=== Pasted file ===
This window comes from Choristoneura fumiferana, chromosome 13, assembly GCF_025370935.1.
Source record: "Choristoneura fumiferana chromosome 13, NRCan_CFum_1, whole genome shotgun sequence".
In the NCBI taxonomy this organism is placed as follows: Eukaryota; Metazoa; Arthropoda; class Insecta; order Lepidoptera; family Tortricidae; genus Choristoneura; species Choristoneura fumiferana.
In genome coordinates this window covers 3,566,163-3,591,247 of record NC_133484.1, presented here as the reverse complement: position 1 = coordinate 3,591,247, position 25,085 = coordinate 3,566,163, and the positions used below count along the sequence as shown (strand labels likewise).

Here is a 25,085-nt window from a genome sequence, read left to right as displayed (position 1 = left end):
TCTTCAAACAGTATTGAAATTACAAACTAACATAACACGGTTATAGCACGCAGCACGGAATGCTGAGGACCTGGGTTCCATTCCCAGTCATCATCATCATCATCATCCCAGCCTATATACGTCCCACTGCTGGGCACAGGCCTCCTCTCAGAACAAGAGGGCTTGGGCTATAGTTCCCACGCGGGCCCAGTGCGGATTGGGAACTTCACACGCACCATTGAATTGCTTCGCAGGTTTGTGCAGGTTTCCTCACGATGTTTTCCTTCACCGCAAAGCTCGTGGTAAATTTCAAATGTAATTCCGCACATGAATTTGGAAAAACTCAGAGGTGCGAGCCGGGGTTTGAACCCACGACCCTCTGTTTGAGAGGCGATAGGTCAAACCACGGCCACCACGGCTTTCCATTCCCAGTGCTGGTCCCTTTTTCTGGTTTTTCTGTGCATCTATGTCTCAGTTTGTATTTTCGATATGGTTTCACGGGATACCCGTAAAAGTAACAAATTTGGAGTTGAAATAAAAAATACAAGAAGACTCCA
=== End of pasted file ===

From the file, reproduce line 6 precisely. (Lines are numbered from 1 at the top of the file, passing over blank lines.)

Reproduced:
TCTTCAAACAGTATTGAAATTACAAACTAACATAACACGGTTATAGCACGCAGCACGGAATGCTGAGGACCTGGGTTCCATTCCCAGTCATCATCATCATCATCATCCCAGCCTATATACGTCCCACTGCTGGGCACAGGCCTCCTCTCAGAACAAGAGGGCTTGGGCTATAGTTCCCACGCGGGCCCAGTGCGGATTGGGAACTTCACACGCACCATTGAATTGCTTCGCAGGTTTGTGCAGGTTTCCTCACGATGTTTTCCTTCACCGCAAAGCTCGTGGTAAATTTCAAATGTAATTCCGCACATGAATTTGGAAAAACTCAGAGGTGCGAGCCGGGGTTTGAACCCACGACCCTCTGTTTGAGAGGCGATAGGTCAAACCACGGCCACCACGGCTTTCCATTCCCAGTGCTGGTCCCTTTTTCTGGTTTTTCTGTGCATCTATGTCTCAGTTTGTATTTTCGATATGGTTTCACGGGATACCCGTAAAAGTAACAAATTTGGAGTTGAAATAAAAAATACAAGAAGACTCCA